This project means a lot to me, and there were countless moments in the past few years when I almost gave up on it completely and decided not to release it. Seeing it live on the App Store now is a dream come true.
I know this may sound a bit over the top, but let me try to convince you with a screenshot from Hover, when I first purchased the couchtim.es domain:
You read that correctly. It took me a little over nine years to finish the first version of this side project. From 2014 until today, I probably started and stopped this project over ten times. I began by building a web app using various stacks, then moved on to building it for the iPhone during Swift’s infancy, and later restarted the project again when SwiftUI came out.
I’ll talk more about the journey and its details in the upcoming episodes of Sprachnachrichten, but for now, reaching this amazing milestone feels like a significant accomplishment.
Now let’s focus on the actual release.
As mentioned earlier, CouchTimes is the iOS app I developed to track my favorite shows. While there are many apps out there that offer similar or more advanced features, none of them felt right for me. I desired something beautiful, with a clear focus on TV shows, and something that simply felt right.
While this first version is just the beginning of what I consider to be the “perfect app,” it’s a great starting point that I believe can provide value not only to me and my friends, but also to others who share our sentiments.
At its core, CouchTimes is built using modern Swift and SwiftUI. I’ve always admired iOS as a platform, and creating CouchTimes as a good citizen for this platform was one of my guiding principles. CouchTimes should feel as native as possible and utilize the best native capabilities that iOS has to offer.
To go a little more into the details, let’s look into what CouchTimes has to offer:
The Library is the heart of CouchTimes. It’s where you manage your shows, interact with them, and discover more about the show itself, including upcoming seasons and episodes. It also offers three distinct views to optimize your approach to managing your favorite shows:
This is the place where your shows live by default. It’s where you should keep the shows that you’re currently watching or planning to watch.
Has a friend ever asked you for TV show recommendations? This is where the favorites view will be useful. Simply mark a show as a favorite, and this screen will display all your favorites at once.
Archiving something can be better than deleting it. At least, that’s the case in CouchTimes. If you’ve finished watching a show, simply move it to the Archive. That way, it won’t clutter your Watchlist and you won’t lose the progress you’ve tracked for the show.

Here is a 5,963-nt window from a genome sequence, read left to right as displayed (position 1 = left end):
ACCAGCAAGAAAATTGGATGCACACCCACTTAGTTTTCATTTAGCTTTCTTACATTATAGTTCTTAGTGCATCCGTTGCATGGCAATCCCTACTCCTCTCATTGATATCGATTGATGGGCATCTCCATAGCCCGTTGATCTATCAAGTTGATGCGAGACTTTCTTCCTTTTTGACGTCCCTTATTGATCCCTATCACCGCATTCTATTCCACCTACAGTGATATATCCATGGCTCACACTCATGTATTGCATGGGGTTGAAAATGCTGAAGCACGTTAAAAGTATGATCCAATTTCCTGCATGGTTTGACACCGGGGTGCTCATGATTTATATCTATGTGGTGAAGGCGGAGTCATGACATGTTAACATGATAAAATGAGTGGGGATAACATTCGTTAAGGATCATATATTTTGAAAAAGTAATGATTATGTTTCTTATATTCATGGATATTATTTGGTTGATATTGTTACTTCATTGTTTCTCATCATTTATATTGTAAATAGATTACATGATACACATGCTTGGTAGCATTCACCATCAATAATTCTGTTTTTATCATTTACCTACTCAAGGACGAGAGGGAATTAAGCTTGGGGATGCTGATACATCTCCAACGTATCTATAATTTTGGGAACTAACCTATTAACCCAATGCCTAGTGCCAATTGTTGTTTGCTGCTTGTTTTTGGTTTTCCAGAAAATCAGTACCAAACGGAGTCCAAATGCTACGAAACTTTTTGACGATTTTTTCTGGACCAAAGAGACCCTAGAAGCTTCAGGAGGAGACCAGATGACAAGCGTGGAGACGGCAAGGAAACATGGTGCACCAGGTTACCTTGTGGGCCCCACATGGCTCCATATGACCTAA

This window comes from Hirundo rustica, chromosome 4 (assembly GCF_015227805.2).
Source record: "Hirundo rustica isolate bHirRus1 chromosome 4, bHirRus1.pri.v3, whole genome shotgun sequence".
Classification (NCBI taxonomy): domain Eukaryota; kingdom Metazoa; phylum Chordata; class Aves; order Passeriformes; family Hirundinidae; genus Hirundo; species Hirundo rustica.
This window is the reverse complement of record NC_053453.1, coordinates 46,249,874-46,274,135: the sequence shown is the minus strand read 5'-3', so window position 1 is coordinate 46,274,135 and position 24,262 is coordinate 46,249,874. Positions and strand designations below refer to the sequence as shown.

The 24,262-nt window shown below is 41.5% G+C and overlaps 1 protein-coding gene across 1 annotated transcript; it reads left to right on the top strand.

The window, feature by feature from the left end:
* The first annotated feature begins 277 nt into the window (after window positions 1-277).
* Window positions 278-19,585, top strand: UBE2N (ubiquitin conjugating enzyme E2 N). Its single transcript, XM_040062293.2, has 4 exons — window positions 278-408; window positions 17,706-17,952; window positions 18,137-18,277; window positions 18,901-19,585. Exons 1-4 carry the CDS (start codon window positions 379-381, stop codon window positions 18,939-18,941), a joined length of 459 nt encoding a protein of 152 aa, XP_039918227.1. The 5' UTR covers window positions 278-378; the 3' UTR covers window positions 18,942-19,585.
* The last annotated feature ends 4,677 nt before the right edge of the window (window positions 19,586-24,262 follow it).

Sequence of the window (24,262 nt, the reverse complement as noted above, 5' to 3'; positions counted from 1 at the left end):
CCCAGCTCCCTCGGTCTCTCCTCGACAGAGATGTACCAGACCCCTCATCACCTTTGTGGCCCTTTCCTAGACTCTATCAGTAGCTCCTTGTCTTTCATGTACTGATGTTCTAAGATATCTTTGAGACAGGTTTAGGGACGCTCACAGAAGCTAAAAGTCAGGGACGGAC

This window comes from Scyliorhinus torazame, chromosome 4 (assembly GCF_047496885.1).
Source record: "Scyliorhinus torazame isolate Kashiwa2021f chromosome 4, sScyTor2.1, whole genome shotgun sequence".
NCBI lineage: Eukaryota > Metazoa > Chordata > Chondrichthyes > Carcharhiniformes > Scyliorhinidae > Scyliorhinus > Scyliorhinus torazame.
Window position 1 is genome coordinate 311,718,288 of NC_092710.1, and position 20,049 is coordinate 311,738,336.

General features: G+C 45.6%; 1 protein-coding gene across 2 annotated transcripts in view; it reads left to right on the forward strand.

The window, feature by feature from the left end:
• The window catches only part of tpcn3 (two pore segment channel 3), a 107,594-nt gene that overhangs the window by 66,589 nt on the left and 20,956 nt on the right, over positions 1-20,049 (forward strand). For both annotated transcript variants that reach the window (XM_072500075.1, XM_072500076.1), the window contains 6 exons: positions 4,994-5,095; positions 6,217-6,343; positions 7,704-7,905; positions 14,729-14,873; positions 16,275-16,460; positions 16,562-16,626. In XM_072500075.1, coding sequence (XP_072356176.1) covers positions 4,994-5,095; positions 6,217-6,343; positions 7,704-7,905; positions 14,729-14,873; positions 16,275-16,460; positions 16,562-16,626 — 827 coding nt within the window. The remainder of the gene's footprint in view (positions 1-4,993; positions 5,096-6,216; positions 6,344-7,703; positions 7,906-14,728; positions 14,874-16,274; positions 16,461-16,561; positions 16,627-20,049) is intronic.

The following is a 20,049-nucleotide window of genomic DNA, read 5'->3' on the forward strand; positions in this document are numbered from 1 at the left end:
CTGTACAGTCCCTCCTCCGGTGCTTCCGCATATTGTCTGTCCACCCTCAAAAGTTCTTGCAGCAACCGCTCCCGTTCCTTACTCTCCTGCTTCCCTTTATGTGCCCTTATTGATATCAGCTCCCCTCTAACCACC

Search is where you can find your favorite shows to track with CouchTimes or discover new shows to start watching. Search and all the data displayed in CouchTimes are powered by TMDB, an incredible API for movie and TV show data.
Privacy and Sync
At its core, CouchTimes is built with a privacy-focused approach and respects users’ privacy. You don’t need to create an account or sign up for CouchTimes to use it. Furthermore, CouchTimes keeps your data safe and secure. Cross-device synchronization is handled via your personal iCloud account, so your data isn’t saved outside the existing relationship between you and Apple.
Moreover, CouchTimes only uses a lightweight app analytics solution called TelemetryDeck. TelemetryDeck provides anonymized usage insights about how users use CouchTimes. Everything is GDPR and CCPA compliant, ensuring that your data is protected and that your privacy rights are respected.
While having version 1.0 available on the App Store is a major milestone that makes me very happy, this is just the beginning. I already have big plans for the future of CouchTimes, including the addition of an episode release calendar, statistics related to viewing habits and brining CouchTimes to more Apple platforms.
Furthermore, I’d like to experiment with pricing strategies and monetization. I made the clear decision to release version 1.0 as a free app, and this foundational set of features will always be free. However, I would like to explore the possibilities of adding more value and features, such as those I mentioned above, and with that explore going into In-App purchases to either subscribe or unlock features.
For now, I’m looking forward to the upcoming WWDC and all the changes that Apple will bring to us developers, particularly with SwiftUI. As of today, stability, performance, and support for iOS 17 will be my highest priorities in the coming months. After that, we’ll see where this journey takes us.